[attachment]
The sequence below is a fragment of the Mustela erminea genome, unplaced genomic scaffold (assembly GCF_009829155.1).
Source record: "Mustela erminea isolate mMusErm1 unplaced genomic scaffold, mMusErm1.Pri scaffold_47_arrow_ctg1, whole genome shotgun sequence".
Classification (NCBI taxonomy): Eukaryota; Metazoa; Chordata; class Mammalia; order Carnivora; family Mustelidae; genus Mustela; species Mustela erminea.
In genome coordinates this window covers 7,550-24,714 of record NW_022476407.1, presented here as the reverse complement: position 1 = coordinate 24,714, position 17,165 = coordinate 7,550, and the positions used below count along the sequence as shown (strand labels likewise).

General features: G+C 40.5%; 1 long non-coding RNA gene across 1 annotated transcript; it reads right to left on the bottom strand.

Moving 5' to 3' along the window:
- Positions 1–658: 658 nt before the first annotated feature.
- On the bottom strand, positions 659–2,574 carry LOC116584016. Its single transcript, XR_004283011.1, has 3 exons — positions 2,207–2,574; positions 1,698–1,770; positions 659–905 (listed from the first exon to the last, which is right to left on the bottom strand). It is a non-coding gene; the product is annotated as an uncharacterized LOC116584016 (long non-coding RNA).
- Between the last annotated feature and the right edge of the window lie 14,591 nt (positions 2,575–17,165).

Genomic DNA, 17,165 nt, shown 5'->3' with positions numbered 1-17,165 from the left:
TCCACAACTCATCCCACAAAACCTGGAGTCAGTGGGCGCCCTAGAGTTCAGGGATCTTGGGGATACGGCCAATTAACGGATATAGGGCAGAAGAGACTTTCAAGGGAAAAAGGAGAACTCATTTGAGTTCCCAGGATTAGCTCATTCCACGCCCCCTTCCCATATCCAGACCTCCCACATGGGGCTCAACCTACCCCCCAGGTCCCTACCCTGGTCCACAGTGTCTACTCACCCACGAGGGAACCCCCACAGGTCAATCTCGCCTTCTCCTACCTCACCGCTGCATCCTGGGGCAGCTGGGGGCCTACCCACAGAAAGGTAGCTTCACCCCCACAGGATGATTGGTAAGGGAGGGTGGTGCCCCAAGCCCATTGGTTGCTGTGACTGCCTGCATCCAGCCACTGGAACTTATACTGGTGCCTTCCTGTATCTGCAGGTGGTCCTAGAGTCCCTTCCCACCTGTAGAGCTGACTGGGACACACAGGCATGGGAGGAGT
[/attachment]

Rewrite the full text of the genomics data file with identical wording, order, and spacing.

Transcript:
The sequence below is a fragment of the Mustela erminea genome, unplaced genomic scaffold (assembly GCF_009829155.1).
Source record: "Mustela erminea isolate mMusErm1 unplaced genomic scaffold, mMusErm1.Pri scaffold_47_arrow_ctg1, whole genome shotgun sequence".
Classification (NCBI taxonomy): Eukaryota; Metazoa; Chordata; class Mammalia; order Carnivora; family Mustelidae; genus Mustela; species Mustela erminea.
In genome coordinates this window covers 7,550-24,714 of record NW_022476407.1, presented here as the reverse complement: position 1 = coordinate 24,714, position 17,165 = coordinate 7,550, and the positions used below count along the sequence as shown (strand labels likewise).

General features: G+C 40.5%; 1 long non-coding RNA gene across 1 annotated transcript; it reads right to left on the bottom strand.

Moving 5' to 3' along the window:
- Positions 1–658: 658 nt before the first annotated feature.
- On the bottom strand, positions 659–2,574 carry LOC116584016. Its single transcript, XR_004283011.1, has 3 exons — positions 2,207–2,574; positions 1,698–1,770; positions 659–905 (listed from the first exon to the last, which is right to left on the bottom strand). It is a non-coding gene; the product is annotated as an uncharacterized LOC116584016 (long non-coding RNA).
- Between the last annotated feature and the right edge of the window lie 14,591 nt (positions 2,575–17,165).

Genomic DNA, 17,165 nt, shown 5'->3' with positions numbered 1-17,165 from the left:
TCCACAACTCATCCCACAAAACCTGGAGTCAGTGGGCGCCCTAGAGTTCAGGGATCTTGGGGATACGGCCAATTAACGGATATAGGGCAGAAGAGACTTTCAAGGGAAAAAGGAGAACTCATTTGAGTTCCCAGGATTAGCTCATTCCACGCCCCCTTCCCATATCCAGACCTCCCACATGGGGCTCAACCTACCCCCCAGGTCCCTACCCTGGTCCACAGTGTCTACTCACCCACGAGGGAACCCCCACAGGTCAATCTCGCCTTCTCCTACCTCACCGCTGCATCCTGGGGCAGCTGGGGGCCTACCCACAGAAAGGTAGCTTCACCCCCACAGGATGATTGGTAAGGGAGGGTGGTGCCCCAAGCCCATTGGTTGCTGTGACTGCCTGCATCCAGCCACTGGAACTTATACTGGTGCCTTCCTGTATCTGCAGGTGGTCCTAGAGTCCCTTCCCACCTGTAGAGCTGACTGGGACACACAGGCATGGGAGGAGT